Mumps is a contagious disease caused by a viral infection affecting the salivary glands. It is manifested as a swelling on the back of either or both sides of the cheek where the salivary glands are located.
Children between the ages of 5 and 12 years are likely to contract the mumps virus. However, adults may also acquire the illness. Once infected, the individual usually gets lifelong immunity against the virus. However, reinfection (usually in the elderly or the immunocompromised) can occur.
What Causes Mumps?
The virus behind the disease is a paramyxovirus. It spreads in close quarters with direct contact, exposure to infected saliva, or respiratory droplets, when an infected person coughs and sneezes releasing virus-laden droplets in the air.
The incubation time (the time period from exposure to symptoms) is approximately 2 to 3 weeks. Mumps is most contagious during the first week after the onset of symptoms. Furthermore, certain individuals could be carriers of the virus though they may not manifest any symptoms. They, too, can still spread the virus to others.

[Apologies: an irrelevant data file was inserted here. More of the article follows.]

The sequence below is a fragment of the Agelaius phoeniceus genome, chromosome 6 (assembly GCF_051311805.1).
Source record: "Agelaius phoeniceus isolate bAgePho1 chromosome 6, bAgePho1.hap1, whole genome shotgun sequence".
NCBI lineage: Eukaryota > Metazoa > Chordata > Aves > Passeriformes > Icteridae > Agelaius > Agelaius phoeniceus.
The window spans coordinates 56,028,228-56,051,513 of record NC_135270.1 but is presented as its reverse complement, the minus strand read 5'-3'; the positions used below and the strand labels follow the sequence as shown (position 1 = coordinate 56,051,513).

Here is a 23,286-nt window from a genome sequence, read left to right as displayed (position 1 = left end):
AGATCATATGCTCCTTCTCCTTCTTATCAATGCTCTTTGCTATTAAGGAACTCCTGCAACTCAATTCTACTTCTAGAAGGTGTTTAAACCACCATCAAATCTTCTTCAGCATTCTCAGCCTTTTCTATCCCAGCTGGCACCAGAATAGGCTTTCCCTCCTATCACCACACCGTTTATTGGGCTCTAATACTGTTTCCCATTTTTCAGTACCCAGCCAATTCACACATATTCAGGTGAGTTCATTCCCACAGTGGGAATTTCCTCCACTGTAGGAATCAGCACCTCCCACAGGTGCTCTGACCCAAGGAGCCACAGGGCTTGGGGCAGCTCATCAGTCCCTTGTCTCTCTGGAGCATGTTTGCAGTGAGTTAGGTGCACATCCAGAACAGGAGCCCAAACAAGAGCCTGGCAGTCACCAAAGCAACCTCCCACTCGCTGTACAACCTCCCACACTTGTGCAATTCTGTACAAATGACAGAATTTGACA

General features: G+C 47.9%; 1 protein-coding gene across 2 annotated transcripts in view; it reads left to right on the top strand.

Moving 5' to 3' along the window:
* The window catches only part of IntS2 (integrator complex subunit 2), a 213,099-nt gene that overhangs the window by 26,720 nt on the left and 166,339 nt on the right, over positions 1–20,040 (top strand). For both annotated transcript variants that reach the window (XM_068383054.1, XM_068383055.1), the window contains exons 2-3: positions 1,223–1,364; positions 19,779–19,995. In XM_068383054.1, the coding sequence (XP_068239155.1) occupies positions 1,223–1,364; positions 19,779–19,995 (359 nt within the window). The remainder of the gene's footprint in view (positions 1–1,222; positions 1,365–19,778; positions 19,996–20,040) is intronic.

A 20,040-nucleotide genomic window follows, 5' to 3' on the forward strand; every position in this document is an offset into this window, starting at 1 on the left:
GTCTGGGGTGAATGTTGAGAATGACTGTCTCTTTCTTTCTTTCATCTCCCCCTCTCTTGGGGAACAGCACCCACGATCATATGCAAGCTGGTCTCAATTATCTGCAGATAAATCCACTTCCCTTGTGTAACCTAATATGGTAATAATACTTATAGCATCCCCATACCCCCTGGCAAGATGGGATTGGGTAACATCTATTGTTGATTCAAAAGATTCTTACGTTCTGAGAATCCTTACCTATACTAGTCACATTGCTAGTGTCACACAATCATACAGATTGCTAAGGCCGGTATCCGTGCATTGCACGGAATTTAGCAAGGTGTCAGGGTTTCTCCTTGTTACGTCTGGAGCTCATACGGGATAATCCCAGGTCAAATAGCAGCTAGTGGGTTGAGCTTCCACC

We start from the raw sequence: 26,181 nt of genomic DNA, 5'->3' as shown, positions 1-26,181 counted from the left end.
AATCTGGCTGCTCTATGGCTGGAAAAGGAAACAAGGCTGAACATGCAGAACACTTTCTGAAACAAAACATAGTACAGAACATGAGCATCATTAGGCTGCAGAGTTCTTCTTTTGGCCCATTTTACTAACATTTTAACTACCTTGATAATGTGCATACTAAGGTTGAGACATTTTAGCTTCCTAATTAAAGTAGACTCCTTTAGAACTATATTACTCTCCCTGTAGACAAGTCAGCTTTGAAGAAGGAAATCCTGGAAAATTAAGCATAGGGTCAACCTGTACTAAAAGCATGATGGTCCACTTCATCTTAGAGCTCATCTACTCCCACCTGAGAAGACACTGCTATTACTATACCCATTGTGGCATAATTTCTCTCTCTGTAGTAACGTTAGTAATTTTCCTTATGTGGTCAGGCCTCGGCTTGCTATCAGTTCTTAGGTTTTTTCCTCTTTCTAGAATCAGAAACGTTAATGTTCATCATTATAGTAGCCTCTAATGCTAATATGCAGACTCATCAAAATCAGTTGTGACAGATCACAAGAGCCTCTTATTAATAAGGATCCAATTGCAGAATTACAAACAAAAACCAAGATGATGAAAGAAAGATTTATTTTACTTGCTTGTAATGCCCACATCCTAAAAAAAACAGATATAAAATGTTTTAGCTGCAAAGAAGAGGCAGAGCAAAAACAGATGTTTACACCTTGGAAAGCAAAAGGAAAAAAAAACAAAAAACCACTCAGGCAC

Signs and Symptoms of Mumps
The classical symptom of mumps is puffy cheeks as a result of the swelling of the parotid glands, which are located between the lower jaw area and the ear.
The signature signs and symptoms of the illness include:
- Pain in the swollen region (the parotid glands) when touched and while chewing, swallowing, and consuming foods that are acidic or involve the release of salivary juices.
- Fever that lasts for 3–5 days
- Nausea and vomiting
- Decreased appetite
- Myalgias (muscle aches)
- In boys, swelling and pain in the testes (orchitis)
Standard Treatment for Mumps
The swelling on either side may take 1 week to subside. It may take about 10–12 days to recover fully from a mumps infection. Because mumps is caused by a viral infection, using antibiotics will not serve the purpose.
It must be kept in mind that there is no specific treatment for a mumps infection. Death rarely can occur.